By Emily Katz, Vice President of Public Affairs, Northern California Grantmakers
History is told through multiple, sometimes competing, narratives. Earlier this month, walking through downtown Montgomery, Alabama with folks from NCG, posted plaques told stories in the way official histories often do, highlighting founders and money-makers. I also saw newer plaques marking enslavement, lynching, and civil rights. And where the plaques left off, people had begun to mark grounds as their own, placing stones in the shape of burial plots, opening their private homes and community churches for tours, telling their living histories.
In Montgomery, the story doesn’t stop there. Community members in churches, in philanthropy, and in legal advocacy are threading together the stories of slavery, forced labor, lynching and the control of black lives through the incarceration of black men, even black children, making this country the world’s most imprisoned.
On another public tableau, in the news, a different and shameful story was playing out. The Civil Rights Institute in Birmingham had bowed to pressure from leaders in the Jewish community to rescind an award to a native-daughter of the city, Angela Davis. The Jewish Federation and the Holocaust Education Center had each protested the Institute’s choice to honor Davis, a civil rights icon and present-day activist for the boycott, divestment and sanction of Israel in response to its treatment of Palestinians. Over the course of our three days in Alabama, the Institute cancelled its annual gala and three of its top leaders resigned.
It struck me, as the story unfolded, that we must be vigilant to the ways that power and morality can be employed to silence others. It raised questions for me about the power imbalance between those who invest in our communities and the organizations themselves. How might the world look different today if funders took their cues from the people whose leadership they’re supporting? How might a people who carry the Holocaust in our embodied experience, and in whose name ‘never again’ was coined, be more expansive with that invocation? What role might we each have in contributing to the new narrative now being born—one that calls for peace, and justice, and honors the full humanity of all people by looking unflinchingly at our past and present.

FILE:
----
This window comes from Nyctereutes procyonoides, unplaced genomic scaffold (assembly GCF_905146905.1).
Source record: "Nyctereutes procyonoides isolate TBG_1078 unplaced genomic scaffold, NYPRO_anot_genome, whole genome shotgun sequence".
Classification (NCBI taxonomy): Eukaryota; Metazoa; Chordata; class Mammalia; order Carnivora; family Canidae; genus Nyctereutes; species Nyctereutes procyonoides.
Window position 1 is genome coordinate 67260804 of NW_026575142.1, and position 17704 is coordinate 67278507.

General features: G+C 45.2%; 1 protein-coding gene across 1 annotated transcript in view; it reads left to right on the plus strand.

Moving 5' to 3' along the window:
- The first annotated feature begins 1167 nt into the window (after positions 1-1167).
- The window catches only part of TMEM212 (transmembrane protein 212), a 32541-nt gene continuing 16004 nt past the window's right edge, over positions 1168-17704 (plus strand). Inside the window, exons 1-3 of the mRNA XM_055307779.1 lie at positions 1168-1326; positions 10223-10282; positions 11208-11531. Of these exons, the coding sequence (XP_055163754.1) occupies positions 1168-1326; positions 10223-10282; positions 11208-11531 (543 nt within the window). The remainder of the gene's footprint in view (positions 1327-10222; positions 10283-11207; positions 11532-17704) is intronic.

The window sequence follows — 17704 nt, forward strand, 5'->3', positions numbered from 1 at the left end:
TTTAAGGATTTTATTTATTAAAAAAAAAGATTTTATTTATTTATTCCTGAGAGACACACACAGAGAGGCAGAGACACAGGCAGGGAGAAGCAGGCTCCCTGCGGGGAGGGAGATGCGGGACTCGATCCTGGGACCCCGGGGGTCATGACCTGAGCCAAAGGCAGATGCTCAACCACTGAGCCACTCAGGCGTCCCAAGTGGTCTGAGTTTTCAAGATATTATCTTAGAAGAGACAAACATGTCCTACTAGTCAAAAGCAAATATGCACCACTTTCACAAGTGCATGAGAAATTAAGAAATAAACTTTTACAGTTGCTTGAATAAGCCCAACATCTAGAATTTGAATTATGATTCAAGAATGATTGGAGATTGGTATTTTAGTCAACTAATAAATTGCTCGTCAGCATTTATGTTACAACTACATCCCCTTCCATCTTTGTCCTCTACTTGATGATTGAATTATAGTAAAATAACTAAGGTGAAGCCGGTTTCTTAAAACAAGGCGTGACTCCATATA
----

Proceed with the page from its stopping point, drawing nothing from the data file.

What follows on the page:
Despite the setback, culture-making and history-telling in Montgomery, and Alabama more broadly, may be undergoing the next big wave of change. The Equal Justice Initiative has established the nation’s first memorial to black men, women and children who were lynched across the South. Still in its first year, the National Memorial for Peace and Justice is a sacred space for truth-telling about racial terror and its legacy. Visitors to the site, who have tripled the city’s tourism, are invited to consider what it might take to achieve truth and reconciliation, and what part we might play.
If you’re interested in learning more, or having an experience of your own, NCG’s Daniel Lau can offer a trip-template custom-made for funders. NCG’s Director of Equity and Social Justice Alice Y. Hom can offer support on how to guide foundation strategy on the return.